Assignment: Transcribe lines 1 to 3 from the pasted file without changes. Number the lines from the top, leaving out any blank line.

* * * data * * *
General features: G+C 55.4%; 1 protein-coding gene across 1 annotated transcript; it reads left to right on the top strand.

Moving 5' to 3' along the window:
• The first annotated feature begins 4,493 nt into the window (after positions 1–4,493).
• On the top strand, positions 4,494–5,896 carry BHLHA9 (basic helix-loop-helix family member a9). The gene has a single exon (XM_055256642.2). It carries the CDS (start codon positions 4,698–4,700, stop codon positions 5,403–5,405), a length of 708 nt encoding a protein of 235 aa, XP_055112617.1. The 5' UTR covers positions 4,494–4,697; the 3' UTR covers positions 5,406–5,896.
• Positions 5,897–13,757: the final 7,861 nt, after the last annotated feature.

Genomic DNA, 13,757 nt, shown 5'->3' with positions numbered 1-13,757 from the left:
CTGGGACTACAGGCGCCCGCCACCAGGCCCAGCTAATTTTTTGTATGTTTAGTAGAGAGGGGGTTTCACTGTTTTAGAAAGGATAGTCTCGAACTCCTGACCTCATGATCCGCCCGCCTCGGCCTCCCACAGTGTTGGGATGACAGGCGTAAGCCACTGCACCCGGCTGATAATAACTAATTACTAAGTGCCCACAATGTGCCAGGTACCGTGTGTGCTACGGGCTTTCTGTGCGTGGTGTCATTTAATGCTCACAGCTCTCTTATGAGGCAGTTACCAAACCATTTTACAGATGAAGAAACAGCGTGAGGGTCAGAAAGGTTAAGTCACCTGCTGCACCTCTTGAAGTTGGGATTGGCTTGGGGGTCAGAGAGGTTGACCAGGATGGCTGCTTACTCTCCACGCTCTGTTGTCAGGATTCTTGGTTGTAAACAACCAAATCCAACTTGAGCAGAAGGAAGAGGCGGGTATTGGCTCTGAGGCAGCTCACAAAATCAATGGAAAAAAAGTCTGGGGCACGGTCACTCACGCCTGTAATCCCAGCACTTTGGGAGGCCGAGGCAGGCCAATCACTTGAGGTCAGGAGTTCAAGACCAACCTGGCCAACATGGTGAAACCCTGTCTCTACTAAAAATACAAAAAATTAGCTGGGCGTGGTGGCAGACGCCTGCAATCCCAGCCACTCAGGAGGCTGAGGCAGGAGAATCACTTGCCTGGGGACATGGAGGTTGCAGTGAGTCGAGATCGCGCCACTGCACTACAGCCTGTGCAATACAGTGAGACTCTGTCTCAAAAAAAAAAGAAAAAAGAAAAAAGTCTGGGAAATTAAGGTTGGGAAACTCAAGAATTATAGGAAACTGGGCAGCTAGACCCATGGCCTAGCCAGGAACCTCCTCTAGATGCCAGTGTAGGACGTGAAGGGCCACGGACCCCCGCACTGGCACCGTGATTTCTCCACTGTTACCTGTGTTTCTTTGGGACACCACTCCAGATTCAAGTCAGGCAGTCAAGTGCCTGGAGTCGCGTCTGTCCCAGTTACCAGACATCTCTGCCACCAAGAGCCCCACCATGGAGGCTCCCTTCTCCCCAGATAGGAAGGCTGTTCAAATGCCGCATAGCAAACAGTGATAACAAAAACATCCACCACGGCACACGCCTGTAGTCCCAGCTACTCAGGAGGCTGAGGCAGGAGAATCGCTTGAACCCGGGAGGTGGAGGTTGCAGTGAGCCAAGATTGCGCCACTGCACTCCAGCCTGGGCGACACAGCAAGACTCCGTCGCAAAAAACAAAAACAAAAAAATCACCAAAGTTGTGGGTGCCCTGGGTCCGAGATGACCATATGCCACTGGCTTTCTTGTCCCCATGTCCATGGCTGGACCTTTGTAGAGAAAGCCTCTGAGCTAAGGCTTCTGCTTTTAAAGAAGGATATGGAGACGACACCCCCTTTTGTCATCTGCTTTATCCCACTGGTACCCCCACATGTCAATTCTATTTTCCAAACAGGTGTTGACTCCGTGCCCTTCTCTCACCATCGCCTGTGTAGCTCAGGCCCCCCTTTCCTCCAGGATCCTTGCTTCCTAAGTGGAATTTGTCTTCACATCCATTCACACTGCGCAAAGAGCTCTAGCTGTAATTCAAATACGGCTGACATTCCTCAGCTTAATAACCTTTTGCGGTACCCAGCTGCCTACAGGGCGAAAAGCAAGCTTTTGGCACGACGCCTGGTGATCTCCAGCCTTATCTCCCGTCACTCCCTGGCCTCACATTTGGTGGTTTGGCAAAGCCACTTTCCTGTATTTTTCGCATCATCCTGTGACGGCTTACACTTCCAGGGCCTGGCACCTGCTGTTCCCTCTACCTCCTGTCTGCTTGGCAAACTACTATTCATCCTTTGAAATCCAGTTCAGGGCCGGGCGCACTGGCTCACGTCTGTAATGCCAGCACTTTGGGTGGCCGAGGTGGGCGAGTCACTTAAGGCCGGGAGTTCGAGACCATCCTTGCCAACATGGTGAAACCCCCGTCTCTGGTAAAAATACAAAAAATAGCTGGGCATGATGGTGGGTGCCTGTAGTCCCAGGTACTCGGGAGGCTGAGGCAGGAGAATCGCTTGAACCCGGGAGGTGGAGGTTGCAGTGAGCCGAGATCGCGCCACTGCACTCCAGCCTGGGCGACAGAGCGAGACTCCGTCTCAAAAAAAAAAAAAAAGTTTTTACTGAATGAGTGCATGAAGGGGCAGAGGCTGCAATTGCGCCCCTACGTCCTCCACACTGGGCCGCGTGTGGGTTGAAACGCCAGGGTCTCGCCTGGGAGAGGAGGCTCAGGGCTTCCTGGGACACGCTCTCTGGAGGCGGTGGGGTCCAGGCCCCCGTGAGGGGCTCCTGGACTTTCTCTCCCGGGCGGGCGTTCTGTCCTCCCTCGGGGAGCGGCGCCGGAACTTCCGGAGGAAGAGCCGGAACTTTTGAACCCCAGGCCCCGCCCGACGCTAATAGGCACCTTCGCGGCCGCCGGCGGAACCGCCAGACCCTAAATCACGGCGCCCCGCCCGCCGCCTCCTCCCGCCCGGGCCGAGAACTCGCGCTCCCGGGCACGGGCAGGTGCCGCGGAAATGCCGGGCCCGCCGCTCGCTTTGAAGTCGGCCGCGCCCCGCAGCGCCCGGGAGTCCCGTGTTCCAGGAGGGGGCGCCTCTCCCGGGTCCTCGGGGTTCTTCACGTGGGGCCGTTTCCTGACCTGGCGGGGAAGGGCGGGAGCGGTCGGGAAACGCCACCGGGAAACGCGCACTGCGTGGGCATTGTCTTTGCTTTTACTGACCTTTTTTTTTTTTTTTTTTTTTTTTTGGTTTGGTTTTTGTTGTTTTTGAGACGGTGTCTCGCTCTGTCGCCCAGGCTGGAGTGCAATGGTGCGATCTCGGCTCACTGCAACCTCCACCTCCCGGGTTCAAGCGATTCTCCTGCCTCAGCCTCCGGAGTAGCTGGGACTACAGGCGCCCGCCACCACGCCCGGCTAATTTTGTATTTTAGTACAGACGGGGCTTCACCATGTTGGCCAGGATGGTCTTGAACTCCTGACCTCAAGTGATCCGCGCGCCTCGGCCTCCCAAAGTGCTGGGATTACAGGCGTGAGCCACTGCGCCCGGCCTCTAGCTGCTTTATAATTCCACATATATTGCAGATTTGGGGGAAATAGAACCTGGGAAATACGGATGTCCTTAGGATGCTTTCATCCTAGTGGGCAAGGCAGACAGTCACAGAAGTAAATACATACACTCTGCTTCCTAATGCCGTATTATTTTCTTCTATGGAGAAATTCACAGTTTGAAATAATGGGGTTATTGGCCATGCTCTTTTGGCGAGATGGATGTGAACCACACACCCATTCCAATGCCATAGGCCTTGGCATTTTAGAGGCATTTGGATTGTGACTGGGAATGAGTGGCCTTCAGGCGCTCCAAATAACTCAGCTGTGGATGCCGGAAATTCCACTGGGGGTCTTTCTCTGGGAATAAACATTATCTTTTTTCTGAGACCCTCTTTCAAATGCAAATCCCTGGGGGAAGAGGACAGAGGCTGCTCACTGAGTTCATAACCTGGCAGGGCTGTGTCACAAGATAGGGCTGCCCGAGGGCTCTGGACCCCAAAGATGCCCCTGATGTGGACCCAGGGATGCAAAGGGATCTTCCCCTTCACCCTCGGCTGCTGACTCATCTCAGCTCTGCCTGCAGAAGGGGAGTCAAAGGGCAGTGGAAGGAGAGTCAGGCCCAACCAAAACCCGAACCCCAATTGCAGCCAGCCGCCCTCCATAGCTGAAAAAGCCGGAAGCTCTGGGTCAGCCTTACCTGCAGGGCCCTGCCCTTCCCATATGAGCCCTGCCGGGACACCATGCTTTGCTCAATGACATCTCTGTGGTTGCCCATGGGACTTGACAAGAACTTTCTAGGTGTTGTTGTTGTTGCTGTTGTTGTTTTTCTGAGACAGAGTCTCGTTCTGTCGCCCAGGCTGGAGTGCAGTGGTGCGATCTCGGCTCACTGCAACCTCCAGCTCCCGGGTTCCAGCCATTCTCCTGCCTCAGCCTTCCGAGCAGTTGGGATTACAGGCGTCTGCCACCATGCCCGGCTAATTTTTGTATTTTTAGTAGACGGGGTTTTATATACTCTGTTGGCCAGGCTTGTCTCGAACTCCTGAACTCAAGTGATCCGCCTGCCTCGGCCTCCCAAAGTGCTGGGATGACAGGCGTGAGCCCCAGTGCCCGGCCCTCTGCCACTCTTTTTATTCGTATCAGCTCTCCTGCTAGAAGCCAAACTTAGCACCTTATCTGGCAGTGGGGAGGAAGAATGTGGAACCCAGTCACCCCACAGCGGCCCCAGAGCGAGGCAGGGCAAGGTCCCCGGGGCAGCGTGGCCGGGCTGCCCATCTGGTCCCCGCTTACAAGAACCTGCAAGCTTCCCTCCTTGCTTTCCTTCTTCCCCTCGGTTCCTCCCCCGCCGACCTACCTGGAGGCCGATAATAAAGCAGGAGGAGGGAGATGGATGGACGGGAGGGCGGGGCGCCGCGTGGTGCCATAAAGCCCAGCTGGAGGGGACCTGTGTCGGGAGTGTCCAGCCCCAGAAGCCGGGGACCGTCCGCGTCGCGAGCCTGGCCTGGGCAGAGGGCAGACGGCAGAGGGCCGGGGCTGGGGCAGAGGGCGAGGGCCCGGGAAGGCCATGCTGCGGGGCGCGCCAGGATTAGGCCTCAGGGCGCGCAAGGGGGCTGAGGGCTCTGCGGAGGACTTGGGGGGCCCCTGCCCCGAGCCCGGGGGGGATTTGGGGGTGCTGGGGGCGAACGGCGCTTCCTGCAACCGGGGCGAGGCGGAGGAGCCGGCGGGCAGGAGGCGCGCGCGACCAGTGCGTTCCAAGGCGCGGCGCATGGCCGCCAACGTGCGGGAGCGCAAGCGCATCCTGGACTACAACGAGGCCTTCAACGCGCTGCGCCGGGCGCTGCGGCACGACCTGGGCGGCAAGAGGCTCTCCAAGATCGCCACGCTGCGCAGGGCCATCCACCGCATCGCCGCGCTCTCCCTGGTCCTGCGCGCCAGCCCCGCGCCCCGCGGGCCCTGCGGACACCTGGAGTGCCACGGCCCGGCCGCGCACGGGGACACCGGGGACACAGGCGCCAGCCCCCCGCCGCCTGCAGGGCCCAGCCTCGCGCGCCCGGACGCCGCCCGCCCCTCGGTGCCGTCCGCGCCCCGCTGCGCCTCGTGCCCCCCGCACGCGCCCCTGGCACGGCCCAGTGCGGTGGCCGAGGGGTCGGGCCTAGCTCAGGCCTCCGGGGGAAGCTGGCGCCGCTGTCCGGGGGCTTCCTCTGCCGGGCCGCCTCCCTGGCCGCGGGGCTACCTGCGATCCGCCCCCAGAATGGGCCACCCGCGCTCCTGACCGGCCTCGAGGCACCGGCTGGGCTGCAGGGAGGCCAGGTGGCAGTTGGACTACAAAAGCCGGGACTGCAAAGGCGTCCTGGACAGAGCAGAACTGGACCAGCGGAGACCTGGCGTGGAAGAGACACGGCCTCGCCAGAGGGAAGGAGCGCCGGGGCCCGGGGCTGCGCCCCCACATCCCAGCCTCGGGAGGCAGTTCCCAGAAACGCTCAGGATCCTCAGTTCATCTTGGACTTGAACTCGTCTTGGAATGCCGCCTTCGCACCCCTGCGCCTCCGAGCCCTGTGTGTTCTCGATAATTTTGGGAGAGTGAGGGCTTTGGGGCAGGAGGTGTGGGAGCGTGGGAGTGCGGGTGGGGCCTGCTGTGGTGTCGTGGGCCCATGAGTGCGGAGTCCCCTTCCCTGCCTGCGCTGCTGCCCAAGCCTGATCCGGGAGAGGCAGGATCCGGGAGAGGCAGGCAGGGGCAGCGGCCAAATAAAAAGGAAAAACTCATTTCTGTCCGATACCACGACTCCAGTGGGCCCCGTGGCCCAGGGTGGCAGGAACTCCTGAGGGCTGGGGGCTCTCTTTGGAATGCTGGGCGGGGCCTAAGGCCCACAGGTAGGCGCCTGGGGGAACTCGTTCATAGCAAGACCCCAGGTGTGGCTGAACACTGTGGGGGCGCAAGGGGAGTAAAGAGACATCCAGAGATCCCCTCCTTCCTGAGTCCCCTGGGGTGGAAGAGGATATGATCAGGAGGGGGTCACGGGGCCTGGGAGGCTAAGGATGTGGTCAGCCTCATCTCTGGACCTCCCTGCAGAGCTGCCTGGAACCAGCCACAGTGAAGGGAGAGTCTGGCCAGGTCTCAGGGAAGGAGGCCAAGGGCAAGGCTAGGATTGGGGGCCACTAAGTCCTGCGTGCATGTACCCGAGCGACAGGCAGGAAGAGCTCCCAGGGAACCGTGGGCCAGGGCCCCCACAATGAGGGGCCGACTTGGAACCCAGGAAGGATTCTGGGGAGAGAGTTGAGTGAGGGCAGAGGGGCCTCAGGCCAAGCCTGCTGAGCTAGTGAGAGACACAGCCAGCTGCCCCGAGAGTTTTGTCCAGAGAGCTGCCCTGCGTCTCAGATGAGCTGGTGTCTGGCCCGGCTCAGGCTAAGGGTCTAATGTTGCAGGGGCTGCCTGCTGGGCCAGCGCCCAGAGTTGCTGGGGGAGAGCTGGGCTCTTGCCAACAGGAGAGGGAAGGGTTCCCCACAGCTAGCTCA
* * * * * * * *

General features: G+C 55.4%; 1 protein-coding gene across 1 annotated transcript; it reads left to right on the top strand.

Moving 5' to 3' along the window:
• The first annotated feature begins 4,493 nt into the window (after positions 1–4,493).